NFL offseason activity never really stops, nor do the questions about the Seahawks. So let’s get right to it in our latest Seahawks mailbag with questions about Jadeveon Clowney, the backup-quarterback spot, which veteran may have the most to lose in the preseason and more.
A: On Clowney, there’s no real specific news other than a report from ESPN’s Adam Schefter this week that he turned down a contract offer from the Browns. That’s not a huge surprise because Cleveland’s interest has been known, and because Clowney hasn’t signed so he obviously has turned down every offer he has received.
The report leaves it unclear when Clowney turned down this offer (or what the offer was, other than to say it was the richest he has received). Cleveland.com reported Thursday that the Browns remain interested in Clowney and he is weighing his options, so the door may not be closed on the Browns.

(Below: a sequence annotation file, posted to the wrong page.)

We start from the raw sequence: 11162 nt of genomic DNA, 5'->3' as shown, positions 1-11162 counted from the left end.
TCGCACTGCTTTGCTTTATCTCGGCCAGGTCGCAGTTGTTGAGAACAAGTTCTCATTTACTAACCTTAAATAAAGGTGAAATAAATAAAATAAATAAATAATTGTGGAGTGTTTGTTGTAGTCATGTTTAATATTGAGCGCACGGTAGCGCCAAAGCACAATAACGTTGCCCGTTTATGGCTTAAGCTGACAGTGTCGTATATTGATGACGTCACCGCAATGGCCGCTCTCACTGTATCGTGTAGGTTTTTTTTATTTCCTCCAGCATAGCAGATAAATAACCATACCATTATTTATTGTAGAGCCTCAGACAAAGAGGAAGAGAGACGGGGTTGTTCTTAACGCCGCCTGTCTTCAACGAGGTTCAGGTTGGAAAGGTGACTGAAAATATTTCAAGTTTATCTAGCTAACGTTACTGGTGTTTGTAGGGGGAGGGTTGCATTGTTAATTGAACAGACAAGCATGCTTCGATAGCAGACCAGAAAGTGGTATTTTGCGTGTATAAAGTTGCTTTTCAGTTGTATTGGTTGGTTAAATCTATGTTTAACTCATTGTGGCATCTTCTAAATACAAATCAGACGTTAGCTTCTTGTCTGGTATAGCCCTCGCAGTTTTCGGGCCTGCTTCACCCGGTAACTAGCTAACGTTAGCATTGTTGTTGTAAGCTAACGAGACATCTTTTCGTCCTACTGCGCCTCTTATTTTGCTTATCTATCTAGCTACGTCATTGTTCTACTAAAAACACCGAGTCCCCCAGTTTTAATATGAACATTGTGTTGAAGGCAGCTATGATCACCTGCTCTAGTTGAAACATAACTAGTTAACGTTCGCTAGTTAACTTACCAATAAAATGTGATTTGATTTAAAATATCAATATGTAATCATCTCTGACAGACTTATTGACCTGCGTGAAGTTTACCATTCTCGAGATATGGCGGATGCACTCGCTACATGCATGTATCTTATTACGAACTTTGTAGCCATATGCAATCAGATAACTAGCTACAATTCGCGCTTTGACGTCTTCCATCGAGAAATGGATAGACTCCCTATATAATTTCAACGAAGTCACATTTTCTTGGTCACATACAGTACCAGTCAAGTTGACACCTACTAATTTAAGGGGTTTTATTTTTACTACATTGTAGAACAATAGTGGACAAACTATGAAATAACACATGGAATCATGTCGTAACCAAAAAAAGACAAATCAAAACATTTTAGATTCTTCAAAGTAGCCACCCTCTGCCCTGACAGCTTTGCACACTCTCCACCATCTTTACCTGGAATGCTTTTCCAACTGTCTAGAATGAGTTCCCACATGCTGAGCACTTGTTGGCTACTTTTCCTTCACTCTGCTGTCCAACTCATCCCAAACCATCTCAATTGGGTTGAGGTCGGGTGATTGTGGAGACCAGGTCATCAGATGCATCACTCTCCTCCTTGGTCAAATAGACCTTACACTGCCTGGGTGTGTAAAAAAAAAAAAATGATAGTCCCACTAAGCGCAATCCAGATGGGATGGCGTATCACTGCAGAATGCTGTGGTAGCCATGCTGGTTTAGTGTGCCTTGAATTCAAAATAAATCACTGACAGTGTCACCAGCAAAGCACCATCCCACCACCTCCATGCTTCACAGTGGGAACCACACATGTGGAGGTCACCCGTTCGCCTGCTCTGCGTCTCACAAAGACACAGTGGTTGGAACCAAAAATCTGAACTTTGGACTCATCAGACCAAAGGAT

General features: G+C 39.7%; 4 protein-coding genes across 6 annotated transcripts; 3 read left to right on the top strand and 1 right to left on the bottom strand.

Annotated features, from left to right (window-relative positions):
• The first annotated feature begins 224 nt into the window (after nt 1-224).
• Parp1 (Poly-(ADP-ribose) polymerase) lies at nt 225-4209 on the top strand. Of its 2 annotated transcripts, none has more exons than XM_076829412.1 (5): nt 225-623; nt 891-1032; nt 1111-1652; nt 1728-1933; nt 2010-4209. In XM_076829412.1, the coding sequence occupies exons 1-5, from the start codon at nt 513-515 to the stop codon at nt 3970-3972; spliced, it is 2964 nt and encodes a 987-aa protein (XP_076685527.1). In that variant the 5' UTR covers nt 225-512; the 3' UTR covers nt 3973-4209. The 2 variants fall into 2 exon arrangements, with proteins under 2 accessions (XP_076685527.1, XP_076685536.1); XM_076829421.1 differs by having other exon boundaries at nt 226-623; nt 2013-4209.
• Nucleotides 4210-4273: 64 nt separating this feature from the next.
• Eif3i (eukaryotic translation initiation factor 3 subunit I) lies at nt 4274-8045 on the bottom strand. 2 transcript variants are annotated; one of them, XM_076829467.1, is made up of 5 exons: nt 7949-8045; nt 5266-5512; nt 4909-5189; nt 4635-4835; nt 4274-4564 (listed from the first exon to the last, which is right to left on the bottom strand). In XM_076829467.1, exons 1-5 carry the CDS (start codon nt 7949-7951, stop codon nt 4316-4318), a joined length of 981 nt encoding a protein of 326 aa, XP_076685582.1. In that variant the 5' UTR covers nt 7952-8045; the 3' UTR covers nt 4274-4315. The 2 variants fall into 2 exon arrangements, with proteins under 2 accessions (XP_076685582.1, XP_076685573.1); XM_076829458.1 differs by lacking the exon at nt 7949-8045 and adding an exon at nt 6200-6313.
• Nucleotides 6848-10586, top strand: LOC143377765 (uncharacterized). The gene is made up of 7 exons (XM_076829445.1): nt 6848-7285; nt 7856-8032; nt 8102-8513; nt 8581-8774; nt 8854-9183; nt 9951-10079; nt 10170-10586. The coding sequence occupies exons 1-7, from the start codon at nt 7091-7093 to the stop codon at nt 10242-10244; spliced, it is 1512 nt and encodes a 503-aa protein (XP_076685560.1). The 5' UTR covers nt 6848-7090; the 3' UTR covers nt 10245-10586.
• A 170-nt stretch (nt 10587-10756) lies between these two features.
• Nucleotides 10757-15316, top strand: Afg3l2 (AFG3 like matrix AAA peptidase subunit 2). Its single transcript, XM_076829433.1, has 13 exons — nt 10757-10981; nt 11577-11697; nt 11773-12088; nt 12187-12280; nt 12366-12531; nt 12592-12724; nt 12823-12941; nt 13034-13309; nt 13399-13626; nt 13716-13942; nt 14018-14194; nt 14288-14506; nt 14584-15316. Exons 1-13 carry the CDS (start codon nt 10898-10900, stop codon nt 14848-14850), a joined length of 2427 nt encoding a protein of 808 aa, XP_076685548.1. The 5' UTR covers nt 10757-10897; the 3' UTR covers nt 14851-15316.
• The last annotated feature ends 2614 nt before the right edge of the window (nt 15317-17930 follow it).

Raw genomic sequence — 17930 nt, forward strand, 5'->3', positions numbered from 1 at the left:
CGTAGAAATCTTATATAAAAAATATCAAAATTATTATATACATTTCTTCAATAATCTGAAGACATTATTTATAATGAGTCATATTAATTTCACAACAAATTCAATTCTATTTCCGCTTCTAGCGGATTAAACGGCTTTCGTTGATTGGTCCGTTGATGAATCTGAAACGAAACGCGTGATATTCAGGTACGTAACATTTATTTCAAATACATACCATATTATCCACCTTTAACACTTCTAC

Seattle remains interested in Clowney, too, but — say it with me now — only at the right price. And the Seahawks don’t have as much money to spend as they did in March — they would have to make a serious cut or two from the roster to create salary-cap space for Clowney. The Seahawks are listed as having $15.9 million in cap space as of Thursday by OvertheCap.com, but that does not include the contract of running back Carlos Hyde. His signing was announced Thursday, but his contract details are not yet available. The Seahawks also will need to pay bonuses for draft picks and keep some in reserve.
As for other free agents, there doesn’t appear to be anything new. There were lots of rumors last week about receivers Josh Gordon and Antonio Brown. But until the NFL rules on possible suspensions for either, nothing is likely happen. Gordon remains indefinitely suspended, and Brown’s case is under review, with no timeline set for a decision on either.
And if there’s a slow time of the year in the NFL, we’re about to reach it with offseason programs wrapping up in the next few weeks. Once teams break for the summer in mid-June there probably wouldn’t be much activity until training camps begin in late July. Of course, there will be lots of league activity in sorting out how things will work due to the coronavirus pandemic. But in terms of signings, those typically slow to almost a halt.